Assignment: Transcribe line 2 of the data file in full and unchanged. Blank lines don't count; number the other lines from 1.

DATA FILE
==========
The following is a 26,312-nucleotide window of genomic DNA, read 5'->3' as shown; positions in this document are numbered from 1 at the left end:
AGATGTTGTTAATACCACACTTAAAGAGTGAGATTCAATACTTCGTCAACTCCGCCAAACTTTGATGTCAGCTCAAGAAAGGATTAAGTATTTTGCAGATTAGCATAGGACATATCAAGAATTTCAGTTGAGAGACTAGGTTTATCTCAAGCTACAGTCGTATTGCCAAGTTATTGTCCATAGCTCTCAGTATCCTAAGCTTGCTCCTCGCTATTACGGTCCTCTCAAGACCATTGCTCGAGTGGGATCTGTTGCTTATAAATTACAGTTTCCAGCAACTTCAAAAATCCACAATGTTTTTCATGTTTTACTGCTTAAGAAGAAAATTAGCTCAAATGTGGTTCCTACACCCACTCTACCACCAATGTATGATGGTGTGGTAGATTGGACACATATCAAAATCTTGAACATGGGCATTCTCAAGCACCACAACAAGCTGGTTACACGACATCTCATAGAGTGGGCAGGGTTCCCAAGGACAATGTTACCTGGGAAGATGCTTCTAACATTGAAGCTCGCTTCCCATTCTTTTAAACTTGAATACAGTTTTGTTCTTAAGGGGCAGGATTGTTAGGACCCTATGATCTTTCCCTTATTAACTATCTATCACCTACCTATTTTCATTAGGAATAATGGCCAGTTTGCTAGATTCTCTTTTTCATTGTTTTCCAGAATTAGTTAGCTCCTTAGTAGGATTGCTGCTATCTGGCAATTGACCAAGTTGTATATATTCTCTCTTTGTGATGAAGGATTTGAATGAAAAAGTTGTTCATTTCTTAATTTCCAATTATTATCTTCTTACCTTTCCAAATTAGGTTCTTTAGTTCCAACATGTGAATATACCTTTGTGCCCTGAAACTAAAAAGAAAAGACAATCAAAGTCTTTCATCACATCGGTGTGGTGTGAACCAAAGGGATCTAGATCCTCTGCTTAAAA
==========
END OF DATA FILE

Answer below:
AGATGTTGTTAATACCACACTTAAAGAGTGAGATTCAATACTTCGTCAACTCCGCCAAACTTTGATGTCAGCTCAAGAAAGGATTAAGTATTTTGCAGATTAGCATAGGACATATCAAGAATTTCAGTTGAGAGACTAGGTTTATCTCAAGCTACAGTCGTATTGCCAAGTTATTGTCCATAGCTCTCAGTATCCTAAGCTTGCTCCTCGCTATTACGGTCCTCTCAAGACCATTGCTCGAGTGGGATCTGTTGCTTATAAATTACAGTTTCCAGCAACTTCAAAAATCCACAATGTTTTTCATGTTTTACTGCTTAAGAAGAAAATTAGCTCAAATGTGGTTCCTACACCCACTCTACCACCAATGTATGATGGTGTGGTAGATTGGACACATATCAAAATCTTGAACATGGGCATTCTCAAGCACCACAACAAGCTGGTTACACGACATCTCATAGAGTGGGCAGGGTTCCCAAGGACAATGTTACCTGGGAAGATGCTTCTAACATTGAAGCTCGCTTCCCATTCTTTTAAACTTGAATACAGTTTTGTTCTTAAGGGGCAGGATTGTTAGGACCCTATGATCTTTCCCTTATTAACTATCTATCACCTACCTATTTTCATTAGGAATAATGGCCAGTTTGCTAGATTCTCTTTTTCATTGTTTTCCAGAATTAGTTAGCTCCTTAGTAGGATTGCTGCTATCTGGCAATTGACCAAGTTGTATATATTCTCTCTTTGTGATGAAGGATTTGAATGAAAAAGTTGTTCATTTCTTAATTTCCAATTATTATCTTCTTACCTTTCCAAATTAGGTTCTTTAGTTCCAACATGTGAATATACCTTTGTGCCCTGAAACTAAAAAGAAAAGACAATCAAAGTCTTTCATCACATCGGTGTGGTGTGAACCAAAGGGATCTAGATCCTCTGCTTAAAA